The report includes concrete recommendations in three core areas:

- Promoting more meaningful contributions to others, community service and engagement with the public good.

- Assessing students’ ethical engagement and contributions to others in ways that reflect varying types of family and community contributions across race, culture and class.

- Redefining achievement in ways that both level the playing field for economically diverse students and reduce excessive achievement pressure.

Click on the highlighted link above to read the entire piece.

Other statements indicating huge shifts in policy and practice

Examples of moving education well beyond the classroom and considering what a new curriculum writ ,large might look like can be found with only minimal searching.

Here is an excerpt from part of Dartmouth's Strategic Plan, released a year ago, under the heading: WE WILL STRENGTHEN ACADEMIC RIGOR WHILE ENHANCING LEARNING OUTSIDE THE CLASSROOM

"We will be investing an incremental $1 million each year in experiential learning—both to support faculty in their efforts to design and evaluate programs and to expand current efforts and seed new ideas. In allocating these funds, priority will go to areas in which Dartmouth has a strategic advantage, including outdoor programs that cultivate leadership and understanding of the self and the environment, programs that involve our outstanding professional schools, programs that take advantage of the flexibility of our academic year, and programs that encourage partnerships between students and faculty in the pursuit of making a difference in the world."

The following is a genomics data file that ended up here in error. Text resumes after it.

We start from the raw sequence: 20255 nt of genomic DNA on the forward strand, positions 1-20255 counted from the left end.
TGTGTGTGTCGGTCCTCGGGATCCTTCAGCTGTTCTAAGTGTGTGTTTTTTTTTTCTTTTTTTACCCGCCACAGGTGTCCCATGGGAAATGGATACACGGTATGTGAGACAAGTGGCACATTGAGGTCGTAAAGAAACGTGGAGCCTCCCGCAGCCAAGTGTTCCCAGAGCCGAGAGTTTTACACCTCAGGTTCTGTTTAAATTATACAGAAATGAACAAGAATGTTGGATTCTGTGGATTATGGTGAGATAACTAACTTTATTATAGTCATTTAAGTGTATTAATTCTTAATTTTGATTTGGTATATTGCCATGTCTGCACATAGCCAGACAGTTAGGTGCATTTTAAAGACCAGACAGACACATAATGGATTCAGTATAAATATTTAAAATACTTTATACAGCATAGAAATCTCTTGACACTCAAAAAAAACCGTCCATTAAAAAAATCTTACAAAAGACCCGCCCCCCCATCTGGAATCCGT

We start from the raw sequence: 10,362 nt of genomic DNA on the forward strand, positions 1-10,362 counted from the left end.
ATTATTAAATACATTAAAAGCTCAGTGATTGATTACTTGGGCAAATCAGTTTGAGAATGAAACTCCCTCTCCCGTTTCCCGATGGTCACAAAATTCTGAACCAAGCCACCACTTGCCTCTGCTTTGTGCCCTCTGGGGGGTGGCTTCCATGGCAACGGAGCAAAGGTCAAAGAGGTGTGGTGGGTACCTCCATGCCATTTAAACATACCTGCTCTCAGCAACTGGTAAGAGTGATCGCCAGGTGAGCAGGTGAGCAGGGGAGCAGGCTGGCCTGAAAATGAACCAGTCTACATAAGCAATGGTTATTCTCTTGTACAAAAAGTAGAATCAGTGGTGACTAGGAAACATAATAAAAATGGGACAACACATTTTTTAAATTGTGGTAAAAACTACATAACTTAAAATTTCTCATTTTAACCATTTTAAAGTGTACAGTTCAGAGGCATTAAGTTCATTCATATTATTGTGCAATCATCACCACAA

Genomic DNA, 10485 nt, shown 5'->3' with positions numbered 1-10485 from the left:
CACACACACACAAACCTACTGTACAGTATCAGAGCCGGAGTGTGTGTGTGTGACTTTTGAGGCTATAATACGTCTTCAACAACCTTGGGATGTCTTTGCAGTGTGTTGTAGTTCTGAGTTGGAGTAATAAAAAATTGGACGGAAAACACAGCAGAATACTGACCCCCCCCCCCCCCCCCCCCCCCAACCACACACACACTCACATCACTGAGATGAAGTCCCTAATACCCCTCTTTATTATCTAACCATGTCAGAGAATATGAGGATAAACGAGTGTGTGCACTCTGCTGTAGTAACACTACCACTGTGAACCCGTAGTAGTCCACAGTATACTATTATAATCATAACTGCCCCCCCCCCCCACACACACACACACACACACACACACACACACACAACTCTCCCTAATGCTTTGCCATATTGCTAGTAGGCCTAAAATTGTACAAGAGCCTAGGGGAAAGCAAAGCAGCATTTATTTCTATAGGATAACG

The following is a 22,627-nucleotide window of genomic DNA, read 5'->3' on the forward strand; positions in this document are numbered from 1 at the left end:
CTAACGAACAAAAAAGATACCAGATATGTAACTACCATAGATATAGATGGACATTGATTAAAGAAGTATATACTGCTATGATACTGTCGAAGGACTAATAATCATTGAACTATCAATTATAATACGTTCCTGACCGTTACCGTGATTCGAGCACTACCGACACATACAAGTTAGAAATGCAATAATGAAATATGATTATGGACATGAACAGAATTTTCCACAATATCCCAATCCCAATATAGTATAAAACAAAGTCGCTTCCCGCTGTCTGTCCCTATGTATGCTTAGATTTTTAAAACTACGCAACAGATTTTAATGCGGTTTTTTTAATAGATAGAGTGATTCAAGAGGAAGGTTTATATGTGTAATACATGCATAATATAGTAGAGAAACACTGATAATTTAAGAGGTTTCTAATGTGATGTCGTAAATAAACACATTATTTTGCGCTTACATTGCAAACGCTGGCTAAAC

A recent internal memo from Harvard spells out the need to reconsider what we are teaching and how we are teaching it:

"These limitations in the public service landscape at Harvard College are becoming more and more apparent due to the engaged campus movement in higher education. A growing body of literature argues that a world in which knowledge is contained in the academy is coming to an abrupt end due to rapid technological advances such as online learning, and that residential learning communities must provide experiences to deepen learning and relate knowledge to real world problems in order to represent a value-added proposition in the future.”

Calendar Reminders

Tuesday, Feb.2 - Advisee dinners

Thursday, Feb.4 - Advisee dinners

Thursday, Feb.11 - Winter Formal (evening)

Friday, Feb.12 - NO CLASSES, Winter Formal Holiday

- Inside SPS Weekend

Saturday, Feb.13 - Inside SPS Weekend


Thanks to trustee Bill Laverack for some of the above statements.

We hope you all get to enjoy the added hours of peace and rest this weekend.

The CIT gang - Alisa, Kate, Kevin, Lawrence, Melissa and Nick